This is the history of the strike against Phelps Dodge in 1983, as lived by women union members, members of the union women’s auxiliary, and by unaffiliated women family members. The strike took place in the PD company towns of Clifton / Morenci, Safford, and Ajo, and the strikers had everything on the line: their homes were mostly company housing, and if the strikers lost, they would be out of a job and without a home, in many cases.
On one side of the strike were Phelps Dodge, the state of Arizona, and the news media. On the other, mine workers and their families. PD was seeking to cut wages, cut benefits, and increase health care and pension deductions; the mine workers stood to lose most of the gains they had made in previous contract negotiations. It was 1983, the Reagan era, and union-busting was on the march. And it was Arizona, a “right to work” state, with a long history of anti-labor government. The “liberal” governor Bruce Babbitt thew the full weight of the state against the strikers, sending in hundreds of state police (Department of Public Safety, DPS) to ensure that scabs would be unimpeded, and sending in the National Guard to quell any remaining resistance. On occasion the police were needed to deal with striker “riots”: those riots generally consisted of union workers striking their heads violently against lead-weighted police batons.
All levels of the State were brought to bear to ensure the failure of the strike. Strikers were prevented from impeding the influx of scabs; union members were evicted from their homes (many resisted, successfully for a time); a federal judge ruled that the comapany had valid contracts with the scabs; the police looked the other way when scabs committed violence against striking workers.
The women involved in the strike often had to fight the battle on two fronts: against the company and the state, and against their own husbands. Women were a small minority in the machinists and steelworkers unions, and had already endured long years of harassment from both management and from union officials and workers. But by 1983 a good number of women had proven themselves, by working harder and smarter than their male counterparts, and had gained a degree of respect within the union. But when it came time to strike, many of those same women faced opposition from their husbands, who objected to the militancy shown by the women strikers.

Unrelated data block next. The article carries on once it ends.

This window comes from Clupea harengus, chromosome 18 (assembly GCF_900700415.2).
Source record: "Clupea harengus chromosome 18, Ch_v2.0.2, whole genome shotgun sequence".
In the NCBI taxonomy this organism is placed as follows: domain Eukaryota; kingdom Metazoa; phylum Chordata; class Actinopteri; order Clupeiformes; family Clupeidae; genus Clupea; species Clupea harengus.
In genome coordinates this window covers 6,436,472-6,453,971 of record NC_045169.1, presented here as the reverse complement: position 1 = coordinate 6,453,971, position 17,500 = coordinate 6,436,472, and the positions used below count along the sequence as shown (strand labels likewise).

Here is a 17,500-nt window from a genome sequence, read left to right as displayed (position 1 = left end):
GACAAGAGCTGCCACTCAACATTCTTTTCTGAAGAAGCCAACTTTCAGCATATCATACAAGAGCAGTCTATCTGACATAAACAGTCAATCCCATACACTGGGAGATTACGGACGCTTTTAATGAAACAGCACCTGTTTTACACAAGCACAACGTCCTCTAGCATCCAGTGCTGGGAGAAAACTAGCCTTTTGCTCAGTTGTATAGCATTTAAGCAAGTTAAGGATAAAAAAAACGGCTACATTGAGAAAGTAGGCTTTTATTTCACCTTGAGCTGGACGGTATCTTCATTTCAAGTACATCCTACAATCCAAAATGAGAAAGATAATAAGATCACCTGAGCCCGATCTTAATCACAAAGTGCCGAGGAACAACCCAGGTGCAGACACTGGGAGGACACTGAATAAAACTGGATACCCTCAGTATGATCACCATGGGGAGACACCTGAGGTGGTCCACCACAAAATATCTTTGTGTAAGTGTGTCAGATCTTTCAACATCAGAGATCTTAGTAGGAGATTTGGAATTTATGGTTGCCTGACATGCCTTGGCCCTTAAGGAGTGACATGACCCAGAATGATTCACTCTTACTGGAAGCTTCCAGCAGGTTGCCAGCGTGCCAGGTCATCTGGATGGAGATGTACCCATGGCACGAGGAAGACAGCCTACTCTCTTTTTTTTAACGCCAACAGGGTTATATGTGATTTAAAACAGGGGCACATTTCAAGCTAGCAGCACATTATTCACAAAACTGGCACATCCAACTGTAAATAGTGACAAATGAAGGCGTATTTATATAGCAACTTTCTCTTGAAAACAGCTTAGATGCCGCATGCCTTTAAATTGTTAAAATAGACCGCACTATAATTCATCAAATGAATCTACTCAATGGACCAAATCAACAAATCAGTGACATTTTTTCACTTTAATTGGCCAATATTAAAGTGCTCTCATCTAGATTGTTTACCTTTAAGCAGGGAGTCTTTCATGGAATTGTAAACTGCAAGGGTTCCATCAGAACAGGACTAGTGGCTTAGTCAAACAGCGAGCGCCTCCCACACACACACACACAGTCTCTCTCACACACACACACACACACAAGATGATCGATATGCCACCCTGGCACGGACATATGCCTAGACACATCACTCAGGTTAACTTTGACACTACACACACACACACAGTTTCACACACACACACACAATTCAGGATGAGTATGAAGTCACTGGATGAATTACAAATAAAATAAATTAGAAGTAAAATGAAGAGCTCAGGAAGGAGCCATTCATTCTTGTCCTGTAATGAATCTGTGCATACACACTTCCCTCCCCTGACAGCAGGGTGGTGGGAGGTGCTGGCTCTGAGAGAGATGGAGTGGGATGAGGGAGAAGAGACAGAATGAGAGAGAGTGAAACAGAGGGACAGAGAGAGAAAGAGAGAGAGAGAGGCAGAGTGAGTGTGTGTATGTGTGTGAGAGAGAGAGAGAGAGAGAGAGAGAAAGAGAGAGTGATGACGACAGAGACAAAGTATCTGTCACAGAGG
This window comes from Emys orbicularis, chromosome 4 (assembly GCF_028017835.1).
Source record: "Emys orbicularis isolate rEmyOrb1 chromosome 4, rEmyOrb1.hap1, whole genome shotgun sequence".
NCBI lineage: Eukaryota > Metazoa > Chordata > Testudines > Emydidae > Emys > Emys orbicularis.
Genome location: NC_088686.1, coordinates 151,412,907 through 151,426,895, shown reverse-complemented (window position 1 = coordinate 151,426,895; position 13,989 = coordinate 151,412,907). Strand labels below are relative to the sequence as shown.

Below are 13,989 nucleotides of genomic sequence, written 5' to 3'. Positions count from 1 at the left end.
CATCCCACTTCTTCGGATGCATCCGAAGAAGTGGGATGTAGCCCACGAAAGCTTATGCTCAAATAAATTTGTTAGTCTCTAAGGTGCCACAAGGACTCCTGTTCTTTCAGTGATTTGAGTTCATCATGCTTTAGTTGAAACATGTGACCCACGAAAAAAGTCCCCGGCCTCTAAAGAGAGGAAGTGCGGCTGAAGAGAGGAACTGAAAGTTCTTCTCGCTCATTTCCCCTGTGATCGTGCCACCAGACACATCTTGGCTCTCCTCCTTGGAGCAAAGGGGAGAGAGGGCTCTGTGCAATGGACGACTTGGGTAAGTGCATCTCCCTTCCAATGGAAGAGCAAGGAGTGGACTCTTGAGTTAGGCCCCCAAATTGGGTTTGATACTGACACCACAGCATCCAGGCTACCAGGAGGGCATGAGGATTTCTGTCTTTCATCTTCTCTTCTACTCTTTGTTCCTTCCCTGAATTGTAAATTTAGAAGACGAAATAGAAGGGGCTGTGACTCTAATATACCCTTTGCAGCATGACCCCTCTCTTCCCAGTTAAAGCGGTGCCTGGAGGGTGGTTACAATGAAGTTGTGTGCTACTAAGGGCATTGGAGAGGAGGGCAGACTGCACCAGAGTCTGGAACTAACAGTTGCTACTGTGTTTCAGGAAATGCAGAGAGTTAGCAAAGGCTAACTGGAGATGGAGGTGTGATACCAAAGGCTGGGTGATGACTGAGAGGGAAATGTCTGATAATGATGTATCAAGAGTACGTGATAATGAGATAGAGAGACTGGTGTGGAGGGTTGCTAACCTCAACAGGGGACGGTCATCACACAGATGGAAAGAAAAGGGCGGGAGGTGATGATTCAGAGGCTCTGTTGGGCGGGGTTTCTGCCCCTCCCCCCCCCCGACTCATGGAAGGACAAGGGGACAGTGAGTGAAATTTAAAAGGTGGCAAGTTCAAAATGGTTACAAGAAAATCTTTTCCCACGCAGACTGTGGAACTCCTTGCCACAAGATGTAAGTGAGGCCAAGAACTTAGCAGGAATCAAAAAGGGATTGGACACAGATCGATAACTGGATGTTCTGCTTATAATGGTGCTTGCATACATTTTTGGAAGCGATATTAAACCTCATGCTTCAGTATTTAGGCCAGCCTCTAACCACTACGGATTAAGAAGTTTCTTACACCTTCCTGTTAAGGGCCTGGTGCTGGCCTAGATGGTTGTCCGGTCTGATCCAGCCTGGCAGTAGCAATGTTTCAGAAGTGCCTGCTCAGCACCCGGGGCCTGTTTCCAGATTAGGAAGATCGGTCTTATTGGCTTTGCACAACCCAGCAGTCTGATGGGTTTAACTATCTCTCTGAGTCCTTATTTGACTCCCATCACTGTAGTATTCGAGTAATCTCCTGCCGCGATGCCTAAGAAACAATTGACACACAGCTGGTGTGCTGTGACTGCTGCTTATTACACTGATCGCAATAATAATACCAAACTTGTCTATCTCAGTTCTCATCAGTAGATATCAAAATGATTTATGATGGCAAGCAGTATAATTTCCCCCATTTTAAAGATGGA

The Arizona mine strike got little support from the national union hierarchies, who after decades of a cozy relationship with capitalism had adopted a timid legalistic approach to labor relations. Militant rank and file workers found themselves with no union support; but militancy and national support were the only way that the strike could have been won.
It is always infuriating to see how capitalists, the State, and the news media work together to fight the class war, and this strike was no exception. As one of the strikers put it, the only accurate news reporting on the strikes was in publications such as The Militant. To this day, if you want to know anything about a strike you have to read Socialist Worker or other leftwing outlets. The capitalist press tells you nothing other than press releases from the company and, without other context, leaves you wondering what those greedy union bastards want this time.
This is an excellent book, and excellent reporting, written long before Kingsolver was famous. It wass an important event in US labor history, and a reminder that gender and racial solidarity are key parts of the class struggle.